Plans for 100 new beach huts pulled after complaints

A CGI of plans for Brunel House that were rejected in 2015

Anger as stalemate emerges over future plans for derelict Portsmouth building

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PLANS for 100 new beach huts have been withdrawn after the city council admitted it should have let people have their say.

The move was put on hold after Portsmouth’s Lib Dem administration came under fire for pushing ahead despite its draft Seafront Masterplan not having been approved.

A public consultation into the document is still going on and it also needs to be voted through by the full council.

The beach hut scheme, which was illustrated in the masterplan with artists’ impressions, would see new huts and a timber boardwalk built along Eastney Esplanade.

This led some local people to ask if the proposals included in the draft document, which was unveiled in July, are a foregone conclusion regardless of what residents and councillors say.

Now seafront manager David Evans has said even though the beach hut plan was already approved separately, the council would withdraw its planning application until after the vote and consultation.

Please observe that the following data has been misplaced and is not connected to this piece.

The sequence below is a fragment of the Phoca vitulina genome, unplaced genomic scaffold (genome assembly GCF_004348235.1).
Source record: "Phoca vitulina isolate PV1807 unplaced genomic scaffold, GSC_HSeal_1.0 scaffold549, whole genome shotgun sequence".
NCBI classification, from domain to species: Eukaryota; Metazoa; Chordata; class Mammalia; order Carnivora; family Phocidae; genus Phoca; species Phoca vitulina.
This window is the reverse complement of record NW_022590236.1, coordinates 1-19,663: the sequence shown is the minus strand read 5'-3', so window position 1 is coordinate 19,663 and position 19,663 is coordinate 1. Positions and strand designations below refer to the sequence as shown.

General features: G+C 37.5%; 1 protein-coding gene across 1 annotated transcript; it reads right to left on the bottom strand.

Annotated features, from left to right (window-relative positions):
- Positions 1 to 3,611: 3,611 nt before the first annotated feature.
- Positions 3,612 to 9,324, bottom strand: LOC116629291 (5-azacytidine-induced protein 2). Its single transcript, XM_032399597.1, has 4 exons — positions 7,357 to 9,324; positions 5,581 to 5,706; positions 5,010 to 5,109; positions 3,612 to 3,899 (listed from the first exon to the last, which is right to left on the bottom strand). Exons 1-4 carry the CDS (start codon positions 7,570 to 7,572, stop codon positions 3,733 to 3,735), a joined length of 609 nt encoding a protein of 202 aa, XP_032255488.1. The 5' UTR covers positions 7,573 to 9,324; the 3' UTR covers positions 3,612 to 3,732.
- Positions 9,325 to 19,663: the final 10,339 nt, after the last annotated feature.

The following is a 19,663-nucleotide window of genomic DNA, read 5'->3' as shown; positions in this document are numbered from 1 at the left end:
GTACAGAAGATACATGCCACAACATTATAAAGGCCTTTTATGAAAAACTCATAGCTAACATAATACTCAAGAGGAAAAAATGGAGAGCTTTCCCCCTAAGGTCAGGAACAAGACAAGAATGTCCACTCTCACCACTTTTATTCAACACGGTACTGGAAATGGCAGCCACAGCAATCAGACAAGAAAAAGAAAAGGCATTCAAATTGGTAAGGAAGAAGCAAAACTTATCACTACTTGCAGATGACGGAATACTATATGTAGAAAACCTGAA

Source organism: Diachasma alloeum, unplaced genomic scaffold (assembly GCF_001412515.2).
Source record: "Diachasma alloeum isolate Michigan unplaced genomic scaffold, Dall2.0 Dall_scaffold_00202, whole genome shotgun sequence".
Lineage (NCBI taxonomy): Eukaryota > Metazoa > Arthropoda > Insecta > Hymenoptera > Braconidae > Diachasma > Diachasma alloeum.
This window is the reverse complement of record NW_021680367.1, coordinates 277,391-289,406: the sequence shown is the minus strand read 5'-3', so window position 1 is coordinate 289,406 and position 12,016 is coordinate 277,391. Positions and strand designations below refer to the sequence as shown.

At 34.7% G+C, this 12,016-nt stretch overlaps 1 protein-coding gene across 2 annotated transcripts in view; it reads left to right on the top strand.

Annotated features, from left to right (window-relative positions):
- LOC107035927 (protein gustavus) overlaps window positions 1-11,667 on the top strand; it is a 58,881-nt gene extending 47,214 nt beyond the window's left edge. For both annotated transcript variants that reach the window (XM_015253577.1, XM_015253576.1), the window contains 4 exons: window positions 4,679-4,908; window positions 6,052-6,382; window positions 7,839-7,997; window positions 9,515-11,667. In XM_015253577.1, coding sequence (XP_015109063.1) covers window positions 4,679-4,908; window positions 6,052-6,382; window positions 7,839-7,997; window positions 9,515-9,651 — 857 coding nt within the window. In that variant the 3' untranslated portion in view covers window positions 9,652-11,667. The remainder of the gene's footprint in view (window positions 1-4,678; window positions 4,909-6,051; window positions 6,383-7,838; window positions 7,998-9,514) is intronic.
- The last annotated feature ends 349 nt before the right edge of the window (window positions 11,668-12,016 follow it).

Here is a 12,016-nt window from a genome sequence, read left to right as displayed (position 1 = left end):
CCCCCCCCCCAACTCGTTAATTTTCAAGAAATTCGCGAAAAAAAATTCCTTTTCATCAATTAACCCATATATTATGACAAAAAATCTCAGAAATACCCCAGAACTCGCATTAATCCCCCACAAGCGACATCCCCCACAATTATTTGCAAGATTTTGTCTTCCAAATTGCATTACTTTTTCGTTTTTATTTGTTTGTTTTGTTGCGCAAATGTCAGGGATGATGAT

He said: ‘We have been talking about it for quite some time.

‘The funding was approved by the council earlier this year, because we have more than 200 people on that waiting list.

‘It takes years for people to get a beach hut.

‘We currently have 110, which is a small amount when you consider the seafront we have got. In Brighton they have more than 800, though we’re obviously not suggesting having that many.

‘But like everything else timing is essential with these things.

‘We should have waited until the consultation process had finished.

‘We wanted to get them up and running but we will resubmit the application after the consultation has ended and the plans have been approved by council.’

In a letter to the council local residents John and Valerie Woods wrote: ‘This application should not be allowed to go forward, as it is jumping the gun on the seafront masterplan which has not yet been approved by the full council and which residents were invited to spend time attending presentations on and then submitting their views.

‘At the presentation, all the panellists repeatedly emphasised that ‘nothing was set in stone’ and the purpose of the masterplan was to get people’s views and comments before finalising it.’

Committee member of the East Southsea Neighbourhood Forum, Leon Reis, agreed and said: ‘This should not have been submitted for planning consent while the consultation is supposed to be taking people’s views into account.’

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